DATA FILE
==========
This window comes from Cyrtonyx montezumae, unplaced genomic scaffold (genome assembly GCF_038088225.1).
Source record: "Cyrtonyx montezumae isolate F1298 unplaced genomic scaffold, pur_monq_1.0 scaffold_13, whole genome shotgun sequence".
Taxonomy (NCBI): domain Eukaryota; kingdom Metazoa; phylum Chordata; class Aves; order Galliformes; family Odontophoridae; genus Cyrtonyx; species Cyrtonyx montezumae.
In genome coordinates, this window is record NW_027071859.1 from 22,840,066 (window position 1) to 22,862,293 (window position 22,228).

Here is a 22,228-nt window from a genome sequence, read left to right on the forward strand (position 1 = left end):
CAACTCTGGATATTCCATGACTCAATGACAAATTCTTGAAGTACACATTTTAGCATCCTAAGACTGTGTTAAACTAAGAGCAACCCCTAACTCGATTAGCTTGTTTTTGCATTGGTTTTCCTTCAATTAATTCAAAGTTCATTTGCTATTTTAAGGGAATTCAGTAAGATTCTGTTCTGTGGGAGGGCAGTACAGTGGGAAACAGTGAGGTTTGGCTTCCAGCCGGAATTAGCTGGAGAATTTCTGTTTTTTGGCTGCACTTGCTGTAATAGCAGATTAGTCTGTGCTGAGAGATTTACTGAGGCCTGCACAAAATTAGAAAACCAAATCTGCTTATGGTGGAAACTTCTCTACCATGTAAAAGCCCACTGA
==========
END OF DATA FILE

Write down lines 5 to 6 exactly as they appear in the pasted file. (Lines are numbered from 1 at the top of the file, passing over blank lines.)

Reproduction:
Here is a 22,228-nt window from a genome sequence, read left to right on the forward strand (position 1 = left end):
CAACTCTGGATATTCCATGACTCAATGACAAATTCTTGAAGTACACATTTTAGCATCCTAAGACTGTGTTAAACTAAGAGCAACCCCTAACTCGATTAGCTTGTTTTTGCATTGGTTTTCCTTCAATTAATTCAAAGTTCATTTGCTATTTTAAGGGAATTCAGTAAGATTCTGTTCTGTGGGAGGGCAGTACAGTGGGAAACAGTGAGGTTTGGCTTCCAGCCGGAATTAGCTGGAGAATTTCTGTTTTTTGGCTGCACTTGCTGTAATAGCAGATTAGTCTGTGCTGAGAGATTTACTGAGGCCTGCACAAAATTAGAAAACCAAATCTGCTTATGGTGGAAACTTCTCTACCATGTAAAAGCCCACTGA